Innovating social marketing to affect cancer healthcare resources for vulnerable consumers in an emerging country context
: a midstream approach

Student thesis: Doctoral Thesis

Abstract

Social marketing has been increasingly positioned as an effective mechanism to address pressing complex wicked social problems. One area of focus is the use of social marketing approaches in health and wellbeing towards improving health outcomes for the individual and greater societal good. However, emerging country contexts present unique challenges to social marketing; typically, upstream prevention is weak and the resource-constrained environments place vulnerable consumers at even greater risk. In addition, the theoretical inertia that exists in social marketing has been found to limit health and wellbeing behavioural change in such troubling contexts.
Seizing this opportunity, the present thesis innovates social marketing theory by utilising an interdisciplinary theoretical lens (Signaling Theory, Technology Acceptance Model and Engagement Theory) to facilitate breast cancer behavioural interventions in India. The qualitative research examines India’s breast cancer epidemic via substantive fieldwork activities with key stakeholders including cancer specialists. In so doing, the role of midstream actors in developing healthcare resources for vulnerable consumers with cancer is identified. Specifically, these resources are community health nurses using mobile health technology and a brand’s corporate social media campaign.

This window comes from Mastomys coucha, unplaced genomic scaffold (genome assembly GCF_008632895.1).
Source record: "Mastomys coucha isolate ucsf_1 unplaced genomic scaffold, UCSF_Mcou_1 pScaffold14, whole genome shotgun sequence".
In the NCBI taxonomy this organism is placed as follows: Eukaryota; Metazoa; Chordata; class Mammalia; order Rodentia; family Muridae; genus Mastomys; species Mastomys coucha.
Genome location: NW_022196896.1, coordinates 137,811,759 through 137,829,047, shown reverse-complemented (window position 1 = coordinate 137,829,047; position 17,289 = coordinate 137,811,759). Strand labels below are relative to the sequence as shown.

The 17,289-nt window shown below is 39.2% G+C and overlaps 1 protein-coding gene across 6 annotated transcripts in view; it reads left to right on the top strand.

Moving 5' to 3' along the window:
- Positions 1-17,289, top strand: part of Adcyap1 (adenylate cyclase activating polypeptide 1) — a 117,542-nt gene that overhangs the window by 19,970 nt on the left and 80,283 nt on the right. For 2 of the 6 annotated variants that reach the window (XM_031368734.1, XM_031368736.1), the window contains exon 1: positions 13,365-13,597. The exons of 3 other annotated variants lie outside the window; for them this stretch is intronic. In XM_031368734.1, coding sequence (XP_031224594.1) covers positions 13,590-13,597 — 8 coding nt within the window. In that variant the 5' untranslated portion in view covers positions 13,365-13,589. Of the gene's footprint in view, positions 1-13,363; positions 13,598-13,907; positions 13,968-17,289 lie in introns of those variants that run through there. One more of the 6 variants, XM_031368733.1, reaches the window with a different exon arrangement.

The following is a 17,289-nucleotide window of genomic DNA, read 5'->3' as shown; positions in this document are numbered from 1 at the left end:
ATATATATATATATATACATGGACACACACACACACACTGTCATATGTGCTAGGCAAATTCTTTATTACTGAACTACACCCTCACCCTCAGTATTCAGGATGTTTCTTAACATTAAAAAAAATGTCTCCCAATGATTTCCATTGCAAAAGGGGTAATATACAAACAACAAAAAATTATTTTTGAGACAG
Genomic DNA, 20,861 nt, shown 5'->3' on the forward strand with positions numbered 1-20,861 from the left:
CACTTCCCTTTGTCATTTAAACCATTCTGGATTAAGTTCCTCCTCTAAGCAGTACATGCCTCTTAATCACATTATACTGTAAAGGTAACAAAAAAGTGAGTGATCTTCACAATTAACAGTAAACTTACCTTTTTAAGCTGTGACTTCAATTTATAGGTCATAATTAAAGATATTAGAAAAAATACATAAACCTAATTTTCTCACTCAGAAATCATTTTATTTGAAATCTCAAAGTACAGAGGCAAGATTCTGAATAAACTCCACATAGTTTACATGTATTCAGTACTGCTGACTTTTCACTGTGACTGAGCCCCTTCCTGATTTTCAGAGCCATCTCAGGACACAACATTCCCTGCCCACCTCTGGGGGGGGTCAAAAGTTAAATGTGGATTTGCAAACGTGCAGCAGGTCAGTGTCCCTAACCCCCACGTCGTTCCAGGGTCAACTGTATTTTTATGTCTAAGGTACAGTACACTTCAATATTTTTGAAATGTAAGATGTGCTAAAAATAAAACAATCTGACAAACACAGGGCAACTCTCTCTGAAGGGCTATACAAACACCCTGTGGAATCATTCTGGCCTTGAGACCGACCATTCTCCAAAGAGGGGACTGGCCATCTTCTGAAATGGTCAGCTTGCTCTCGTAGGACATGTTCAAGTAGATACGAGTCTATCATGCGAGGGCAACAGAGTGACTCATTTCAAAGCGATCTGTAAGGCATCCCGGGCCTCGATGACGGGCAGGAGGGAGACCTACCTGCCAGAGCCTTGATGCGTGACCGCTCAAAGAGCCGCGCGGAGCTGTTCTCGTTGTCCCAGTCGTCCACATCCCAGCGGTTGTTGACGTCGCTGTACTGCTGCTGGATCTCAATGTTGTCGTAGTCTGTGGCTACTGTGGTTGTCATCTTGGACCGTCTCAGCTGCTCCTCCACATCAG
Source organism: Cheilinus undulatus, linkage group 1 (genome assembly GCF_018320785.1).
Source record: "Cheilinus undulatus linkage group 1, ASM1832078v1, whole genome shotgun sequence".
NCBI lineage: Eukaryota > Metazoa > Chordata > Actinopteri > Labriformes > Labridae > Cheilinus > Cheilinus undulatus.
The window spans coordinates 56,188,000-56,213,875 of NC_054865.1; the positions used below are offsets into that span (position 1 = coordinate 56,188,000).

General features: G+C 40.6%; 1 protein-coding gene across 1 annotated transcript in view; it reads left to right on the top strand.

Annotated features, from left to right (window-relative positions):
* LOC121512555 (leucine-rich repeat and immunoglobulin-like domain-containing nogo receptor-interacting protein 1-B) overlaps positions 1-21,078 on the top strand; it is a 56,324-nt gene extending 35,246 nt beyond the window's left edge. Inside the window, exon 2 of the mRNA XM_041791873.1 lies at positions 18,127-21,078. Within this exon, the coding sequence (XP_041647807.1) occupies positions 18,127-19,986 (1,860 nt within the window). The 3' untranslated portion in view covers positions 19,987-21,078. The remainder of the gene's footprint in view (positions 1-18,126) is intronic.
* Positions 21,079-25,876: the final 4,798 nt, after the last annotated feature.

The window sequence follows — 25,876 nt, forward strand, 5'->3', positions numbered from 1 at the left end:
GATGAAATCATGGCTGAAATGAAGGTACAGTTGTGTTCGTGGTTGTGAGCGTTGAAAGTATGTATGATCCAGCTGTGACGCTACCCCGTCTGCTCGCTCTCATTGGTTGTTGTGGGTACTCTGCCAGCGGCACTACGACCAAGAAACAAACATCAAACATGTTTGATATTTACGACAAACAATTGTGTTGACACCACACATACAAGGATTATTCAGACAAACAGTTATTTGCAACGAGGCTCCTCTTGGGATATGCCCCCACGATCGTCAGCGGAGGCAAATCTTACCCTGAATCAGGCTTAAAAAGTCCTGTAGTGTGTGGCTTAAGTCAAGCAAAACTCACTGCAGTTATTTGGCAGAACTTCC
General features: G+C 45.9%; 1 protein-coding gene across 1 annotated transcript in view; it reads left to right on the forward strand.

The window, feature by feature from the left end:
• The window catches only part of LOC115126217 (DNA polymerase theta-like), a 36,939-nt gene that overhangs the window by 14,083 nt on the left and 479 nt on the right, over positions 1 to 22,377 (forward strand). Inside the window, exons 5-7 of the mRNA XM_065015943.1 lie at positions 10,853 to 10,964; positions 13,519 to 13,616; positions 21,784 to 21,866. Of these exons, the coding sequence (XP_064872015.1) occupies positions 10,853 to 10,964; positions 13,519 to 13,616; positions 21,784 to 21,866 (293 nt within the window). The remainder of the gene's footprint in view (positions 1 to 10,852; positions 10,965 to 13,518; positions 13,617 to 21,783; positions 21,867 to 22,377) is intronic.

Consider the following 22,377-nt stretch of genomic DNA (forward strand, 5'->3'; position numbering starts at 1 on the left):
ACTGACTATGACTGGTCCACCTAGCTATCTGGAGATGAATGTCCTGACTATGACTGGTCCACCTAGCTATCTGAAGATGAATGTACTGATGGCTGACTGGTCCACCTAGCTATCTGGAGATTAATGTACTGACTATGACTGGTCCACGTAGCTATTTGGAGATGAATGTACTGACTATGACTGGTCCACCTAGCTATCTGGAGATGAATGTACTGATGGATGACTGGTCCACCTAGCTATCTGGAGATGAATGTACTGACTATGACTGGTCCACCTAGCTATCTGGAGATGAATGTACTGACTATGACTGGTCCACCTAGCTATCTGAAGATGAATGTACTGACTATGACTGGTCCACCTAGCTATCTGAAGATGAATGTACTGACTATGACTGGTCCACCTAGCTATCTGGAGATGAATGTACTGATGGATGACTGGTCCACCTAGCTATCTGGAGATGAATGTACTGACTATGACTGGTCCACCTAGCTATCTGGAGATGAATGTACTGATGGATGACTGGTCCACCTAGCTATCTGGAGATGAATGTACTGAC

The contributions of this thesis are as follows: first, three preliminary, evidence-based conceptual frameworks are offered, to give clear direction to social marketing researchers, practitioners and policy makers regarding social marketing health and wellbeing interventions. Second, a nascent classification of vulnerable consumers is proposed: Principal Vulnerable Consumers and Associate Vulnerable Consumers, distinguished by their proximity to the vulnerable context. Third, the four published articles advance social marketing to challenge the simple notions of upstream and downstream behavioural domains to invigorate the field and unlock the current theoretical impasse. Future research directions are also identified to prompt further inquiry. Lastly, the contributions from this thesis inform social marketing managerial practice. In particular, the value of meso level actors adopting technology facilitate the outflow and inflow of breast cancer knowledge to support vulnerable consumers in a health and wellbeing context.
Date of AwardMay 2021
Original languageEnglish
SupervisorSarah Turnbull (Supervisor) & Vijay Pereira (Supervisor)

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